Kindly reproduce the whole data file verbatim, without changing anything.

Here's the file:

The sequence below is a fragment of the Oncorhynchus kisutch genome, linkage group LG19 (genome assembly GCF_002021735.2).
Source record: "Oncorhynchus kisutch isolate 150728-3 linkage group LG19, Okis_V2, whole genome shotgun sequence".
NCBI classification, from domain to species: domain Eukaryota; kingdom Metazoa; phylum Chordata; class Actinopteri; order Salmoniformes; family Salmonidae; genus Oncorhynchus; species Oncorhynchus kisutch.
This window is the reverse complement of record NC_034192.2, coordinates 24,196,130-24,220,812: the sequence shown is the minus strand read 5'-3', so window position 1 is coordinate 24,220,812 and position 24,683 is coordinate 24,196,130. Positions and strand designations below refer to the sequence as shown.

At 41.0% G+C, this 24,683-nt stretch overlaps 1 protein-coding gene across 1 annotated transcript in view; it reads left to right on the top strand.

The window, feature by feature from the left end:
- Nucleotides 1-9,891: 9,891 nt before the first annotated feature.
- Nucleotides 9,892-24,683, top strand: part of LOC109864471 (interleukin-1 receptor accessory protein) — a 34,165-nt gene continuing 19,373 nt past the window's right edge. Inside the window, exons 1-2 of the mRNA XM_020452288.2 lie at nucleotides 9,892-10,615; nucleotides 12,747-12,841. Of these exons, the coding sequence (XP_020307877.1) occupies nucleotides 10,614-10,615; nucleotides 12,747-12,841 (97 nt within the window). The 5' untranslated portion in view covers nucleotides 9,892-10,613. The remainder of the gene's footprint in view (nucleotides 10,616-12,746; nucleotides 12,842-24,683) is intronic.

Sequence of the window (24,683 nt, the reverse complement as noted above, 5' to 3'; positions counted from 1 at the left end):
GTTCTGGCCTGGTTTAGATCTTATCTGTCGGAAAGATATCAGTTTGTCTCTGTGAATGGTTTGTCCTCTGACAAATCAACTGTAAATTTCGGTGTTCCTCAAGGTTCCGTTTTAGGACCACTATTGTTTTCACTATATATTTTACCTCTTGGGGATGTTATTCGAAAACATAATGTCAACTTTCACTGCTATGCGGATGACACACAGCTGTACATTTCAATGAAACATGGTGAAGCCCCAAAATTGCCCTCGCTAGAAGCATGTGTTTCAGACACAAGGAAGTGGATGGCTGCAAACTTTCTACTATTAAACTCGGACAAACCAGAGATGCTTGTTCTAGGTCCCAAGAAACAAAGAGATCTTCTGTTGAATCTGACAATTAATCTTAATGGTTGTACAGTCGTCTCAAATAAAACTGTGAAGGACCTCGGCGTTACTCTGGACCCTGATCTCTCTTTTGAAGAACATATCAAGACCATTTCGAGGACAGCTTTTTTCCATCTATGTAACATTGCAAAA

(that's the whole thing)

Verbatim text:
The sequence below is a fragment of the Oncorhynchus kisutch genome, linkage group LG19 (genome assembly GCF_002021735.2).
Source record: "Oncorhynchus kisutch isolate 150728-3 linkage group LG19, Okis_V2, whole genome shotgun sequence".
NCBI classification, from domain to species: domain Eukaryota; kingdom Metazoa; phylum Chordata; class Actinopteri; order Salmoniformes; family Salmonidae; genus Oncorhynchus; species Oncorhynchus kisutch.
This window is the reverse complement of record NC_034192.2, coordinates 24,196,130-24,220,812: the sequence shown is the minus strand read 5'-3', so window position 1 is coordinate 24,220,812 and position 24,683 is coordinate 24,196,130. Positions and strand designations below refer to the sequence as shown.

At 41.0% G+C, this 24,683-nt stretch overlaps 1 protein-coding gene across 1 annotated transcript in view; it reads left to right on the top strand.

The window, feature by feature from the left end:
- Nucleotides 1-9,891: 9,891 nt before the first annotated feature.
- Nucleotides 9,892-24,683, top strand: part of LOC109864471 (interleukin-1 receptor accessory protein) — a 34,165-nt gene continuing 19,373 nt past the window's right edge. Inside the window, exons 1-2 of the mRNA XM_020452288.2 lie at nucleotides 9,892-10,615; nucleotides 12,747-12,841. Of these exons, the coding sequence (XP_020307877.1) occupies nucleotides 10,614-10,615; nucleotides 12,747-12,841 (97 nt within the window). The 5' untranslated portion in view covers nucleotides 9,892-10,613. The remainder of the gene's footprint in view (nucleotides 10,616-12,746; nucleotides 12,842-24,683) is intronic.

Sequence of the window (24,683 nt, the reverse complement as noted above, 5' to 3'; positions counted from 1 at the left end):
GTTCTGGCCTGGTTTAGATCTTATCTGTCGGAAAGATATCAGTTTGTCTCTGTGAATGGTTTGTCCTCTGACAAATCAACTGTAAATTTCGGTGTTCCTCAAGGTTCCGTTTTAGGACCACTATTGTTTTCACTATATATTTTACCTCTTGGGGATGTTATTCGAAAACATAATGTCAACTTTCACTGCTATGCGGATGACACACAGCTGTACATTTCAATGAAACATGGTGAAGCCCCAAAATTGCCCTCGCTAGAAGCATGTGTTTCAGACACAAGGAAGTGGATGGCTGCAAACTTTCTACTATTAAACTCGGACAAACCAGAGATGCTTGTTCTAGGTCCCAAGAAACAAAGAGATCTTCTGTTGAATCTGACAATTAATCTTAATGGTTGTACAGTCGTCTCAAATAAAACTGTGAAGGACCTCGGCGTTACTCTGGACCCTGATCTCTCTTTTGAAGAACATATCAAGACCATTTCGAGGACAGCTTTTTTCCATCTATGTAACATTGCAAAA